this._objectContext.Database.Connection.Open();

// get first result set of invoice headers
DbDataReader reader = cmd.ExecuteReader();

IList<InvoiceDiscrepancyHeaderDTO> invoiceHeaders =
((IObjectContextAdapter)this._objectContext).ObjectContext.Translate<InvoiceDiscrepancyHeaderDTO>(reader).ToList();

// move to invoice lines
reader.NextResult();

IList<InvoiceDiscrepancyLineDTO> invoiceLines =
((IObjectContextAdapter)this._objectContext).ObjectContext.Translate<InvoiceDiscrepancyLineDTO>(reader).ToList();

DataTable headers = ConvertToDatatable(invoiceHeaders);
DataTable lines = ConvertToDatatable(invoiceLines);

dataSource.Tables.Add(headers);
dataSource.Tables.Add(lines);

DataRelation newRelation = new DataRelation(“PK_RecID”, headers.Columns["RecID"], lines.Columns["RecID"]);
dataSource.Relations.Add(newRelation);
}
catch (Exception)
{
throw;
}

return dataSource;
}

 

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How To Quickly Test A WCF Service

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January 15, 2018 | Posted in .Net

A nice way to be able to test a WCF service without the need to spend time creating your own test harness if you want something quick and dirty is to use the Microsoft “WcfTestClient.exe” utility which can be found in a path similar to C:\Program Files (x86)\Microsoft Visual Studio 14.0\Common7\IDE\WcfTestClient.exe. All you have to do is copy your service url and paste it to the utility where you can double click on whichever method you’d like to invoke, drop down he message type and complete the requested info and there you have it, a quick a easy way to test a WCF service.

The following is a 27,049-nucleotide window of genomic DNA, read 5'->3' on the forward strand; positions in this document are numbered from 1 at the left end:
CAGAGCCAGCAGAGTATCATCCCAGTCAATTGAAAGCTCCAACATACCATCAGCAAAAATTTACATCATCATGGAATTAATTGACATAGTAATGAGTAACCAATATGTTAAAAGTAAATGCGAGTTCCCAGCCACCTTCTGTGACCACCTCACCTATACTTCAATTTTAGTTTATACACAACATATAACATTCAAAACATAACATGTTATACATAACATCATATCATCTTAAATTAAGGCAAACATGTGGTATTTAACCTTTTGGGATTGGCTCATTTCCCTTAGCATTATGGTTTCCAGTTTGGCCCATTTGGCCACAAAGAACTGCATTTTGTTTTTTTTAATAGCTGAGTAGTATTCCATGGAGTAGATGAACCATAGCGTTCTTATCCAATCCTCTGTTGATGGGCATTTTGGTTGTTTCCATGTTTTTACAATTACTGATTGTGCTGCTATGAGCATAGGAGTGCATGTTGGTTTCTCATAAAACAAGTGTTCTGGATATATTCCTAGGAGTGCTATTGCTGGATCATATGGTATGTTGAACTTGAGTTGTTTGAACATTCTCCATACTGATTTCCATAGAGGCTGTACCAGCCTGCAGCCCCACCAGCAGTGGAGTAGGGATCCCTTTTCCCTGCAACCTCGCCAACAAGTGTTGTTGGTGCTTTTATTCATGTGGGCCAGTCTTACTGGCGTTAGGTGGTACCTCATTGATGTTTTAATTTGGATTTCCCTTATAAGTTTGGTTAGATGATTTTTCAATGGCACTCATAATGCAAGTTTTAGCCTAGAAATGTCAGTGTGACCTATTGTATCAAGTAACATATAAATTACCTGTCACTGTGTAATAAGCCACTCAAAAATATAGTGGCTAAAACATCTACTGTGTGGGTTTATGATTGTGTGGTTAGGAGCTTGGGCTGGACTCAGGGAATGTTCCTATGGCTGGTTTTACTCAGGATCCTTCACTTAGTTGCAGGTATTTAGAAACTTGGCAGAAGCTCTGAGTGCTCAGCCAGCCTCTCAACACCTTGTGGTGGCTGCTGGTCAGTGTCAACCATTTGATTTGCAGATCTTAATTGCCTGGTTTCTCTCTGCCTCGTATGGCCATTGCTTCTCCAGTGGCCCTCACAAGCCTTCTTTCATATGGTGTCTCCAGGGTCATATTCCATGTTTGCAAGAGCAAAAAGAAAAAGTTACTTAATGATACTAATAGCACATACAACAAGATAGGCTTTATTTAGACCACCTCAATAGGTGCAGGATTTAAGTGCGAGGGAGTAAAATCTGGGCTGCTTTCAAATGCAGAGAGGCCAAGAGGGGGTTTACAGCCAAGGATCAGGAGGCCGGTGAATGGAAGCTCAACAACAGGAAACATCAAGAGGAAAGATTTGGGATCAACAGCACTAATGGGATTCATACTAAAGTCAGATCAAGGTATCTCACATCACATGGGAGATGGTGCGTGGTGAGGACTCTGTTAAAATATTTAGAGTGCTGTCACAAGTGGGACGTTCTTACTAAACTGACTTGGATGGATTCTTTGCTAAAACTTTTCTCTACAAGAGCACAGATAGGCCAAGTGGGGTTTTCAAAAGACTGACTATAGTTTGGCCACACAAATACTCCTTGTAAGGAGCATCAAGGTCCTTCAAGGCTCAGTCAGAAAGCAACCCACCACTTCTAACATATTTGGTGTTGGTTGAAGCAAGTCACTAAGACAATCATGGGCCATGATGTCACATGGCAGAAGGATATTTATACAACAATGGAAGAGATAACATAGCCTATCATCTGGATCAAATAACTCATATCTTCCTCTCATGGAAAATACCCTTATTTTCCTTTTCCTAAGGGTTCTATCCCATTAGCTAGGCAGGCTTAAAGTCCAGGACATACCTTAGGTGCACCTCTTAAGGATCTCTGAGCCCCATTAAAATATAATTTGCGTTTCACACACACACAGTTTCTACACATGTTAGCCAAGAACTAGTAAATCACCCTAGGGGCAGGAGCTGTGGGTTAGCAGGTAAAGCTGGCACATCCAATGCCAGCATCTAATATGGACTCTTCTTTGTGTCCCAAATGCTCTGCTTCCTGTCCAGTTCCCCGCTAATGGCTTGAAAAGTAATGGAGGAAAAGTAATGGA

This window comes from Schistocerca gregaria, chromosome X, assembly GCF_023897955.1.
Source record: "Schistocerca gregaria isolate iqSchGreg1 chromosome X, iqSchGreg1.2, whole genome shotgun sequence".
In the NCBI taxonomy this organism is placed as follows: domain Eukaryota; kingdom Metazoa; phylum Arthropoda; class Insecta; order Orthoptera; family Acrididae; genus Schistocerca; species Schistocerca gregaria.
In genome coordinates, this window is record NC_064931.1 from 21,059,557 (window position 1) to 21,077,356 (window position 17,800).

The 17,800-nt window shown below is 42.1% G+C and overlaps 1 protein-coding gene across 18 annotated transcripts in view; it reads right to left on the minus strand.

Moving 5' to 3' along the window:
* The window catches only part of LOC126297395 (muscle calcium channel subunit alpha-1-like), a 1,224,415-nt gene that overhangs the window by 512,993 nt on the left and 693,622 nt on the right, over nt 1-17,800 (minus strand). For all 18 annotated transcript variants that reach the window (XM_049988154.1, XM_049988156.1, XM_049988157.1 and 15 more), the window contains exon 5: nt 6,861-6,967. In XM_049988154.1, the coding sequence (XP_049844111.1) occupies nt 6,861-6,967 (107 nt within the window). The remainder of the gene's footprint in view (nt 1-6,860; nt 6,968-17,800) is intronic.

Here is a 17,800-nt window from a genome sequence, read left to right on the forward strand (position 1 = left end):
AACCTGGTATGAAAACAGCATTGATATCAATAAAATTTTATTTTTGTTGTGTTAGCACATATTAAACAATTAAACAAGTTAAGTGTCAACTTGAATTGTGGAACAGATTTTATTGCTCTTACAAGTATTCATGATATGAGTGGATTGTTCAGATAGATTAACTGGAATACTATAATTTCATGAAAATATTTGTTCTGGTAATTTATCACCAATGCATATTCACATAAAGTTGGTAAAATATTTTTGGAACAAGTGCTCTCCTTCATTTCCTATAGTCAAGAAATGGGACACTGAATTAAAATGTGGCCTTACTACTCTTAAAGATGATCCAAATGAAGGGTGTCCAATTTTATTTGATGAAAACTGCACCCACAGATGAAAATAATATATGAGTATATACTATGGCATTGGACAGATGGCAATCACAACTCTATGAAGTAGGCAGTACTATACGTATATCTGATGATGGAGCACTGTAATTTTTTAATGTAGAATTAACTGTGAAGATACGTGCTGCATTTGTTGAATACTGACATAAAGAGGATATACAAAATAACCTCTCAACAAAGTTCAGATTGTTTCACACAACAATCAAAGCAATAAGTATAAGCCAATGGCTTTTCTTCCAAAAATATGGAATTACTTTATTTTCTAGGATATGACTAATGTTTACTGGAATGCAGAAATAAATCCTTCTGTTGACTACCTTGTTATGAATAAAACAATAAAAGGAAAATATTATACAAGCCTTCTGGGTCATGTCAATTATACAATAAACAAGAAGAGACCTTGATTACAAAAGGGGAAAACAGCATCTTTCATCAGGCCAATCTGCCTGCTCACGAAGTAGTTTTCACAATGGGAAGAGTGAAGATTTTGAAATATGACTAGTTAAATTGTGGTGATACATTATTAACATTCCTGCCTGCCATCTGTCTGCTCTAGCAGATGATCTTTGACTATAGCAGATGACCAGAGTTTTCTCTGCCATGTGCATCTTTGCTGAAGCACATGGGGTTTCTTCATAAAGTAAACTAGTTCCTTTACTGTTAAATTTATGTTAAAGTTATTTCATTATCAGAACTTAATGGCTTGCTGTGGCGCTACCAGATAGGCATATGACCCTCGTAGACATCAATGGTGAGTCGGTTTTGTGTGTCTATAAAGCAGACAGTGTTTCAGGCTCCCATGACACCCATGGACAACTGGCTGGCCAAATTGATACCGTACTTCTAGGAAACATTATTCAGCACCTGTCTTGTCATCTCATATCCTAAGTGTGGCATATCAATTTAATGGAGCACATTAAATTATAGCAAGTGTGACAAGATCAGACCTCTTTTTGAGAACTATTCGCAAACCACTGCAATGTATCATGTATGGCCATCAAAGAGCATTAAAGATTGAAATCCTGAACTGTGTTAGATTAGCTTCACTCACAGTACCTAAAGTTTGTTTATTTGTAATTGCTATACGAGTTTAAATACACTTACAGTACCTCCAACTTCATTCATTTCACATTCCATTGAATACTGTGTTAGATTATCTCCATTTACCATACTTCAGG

On the left you sill see the available methods, to the right of that you will see the request and below the request you will see the response from the service.

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SQL Server Internal error: An expression services limit has been reached. Please look for potentially complex expressions in your query, and try to simplify them.

sql server 2014

October 28, 2016 | Posted in SQL Server

For me, I received this error having got up to 1110 case when statements i.e.

case

when Something = ’1′ then ’2′

else null end as Test

So I assume this is the upper limit allowed by SQL Server.

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Incorrect Syntax Near ‘BEGIN’. Expecting EXTERNAL.

sql server 2014

October 3, 2016 | Posted in SQL Server

Example of where this might happen:

IF NOT EXISTS (SELECT NULL FROM sys.objects [objects] JOIN sys.schemas [schemas] ON [objects].schema_id = [schemas].schema_id WHERE [schemas].[Name] = ‘dbo’  AND [objects].[Name] like ‘%usp_MySproc%’)
BEGIN

CREATE PROCEDURE [dbo].[usp_MySproc]
(
@SiteID INT,
@JobEntryID INT,
@LastQueried datetime,
@ResourceId INT
)
AS
BEGIN

SELECT 1;
END
END
GO

 

Here of how to fix it:

IF NOT EXISTS (SELECT NULL FROM sys.objects [objects] JOIN sys.schemas [schemas] ON [objects].schema_id = [schemas].schema_id WHERE [schemas].[Name] = ‘dbo’  AND [objects].[Name] like ‘%usp_MySproc%’)
BEGIN
EXEC(‘CREATE PROCEDURE [dbo].[usp_MySproc]
(
@SiteID INT,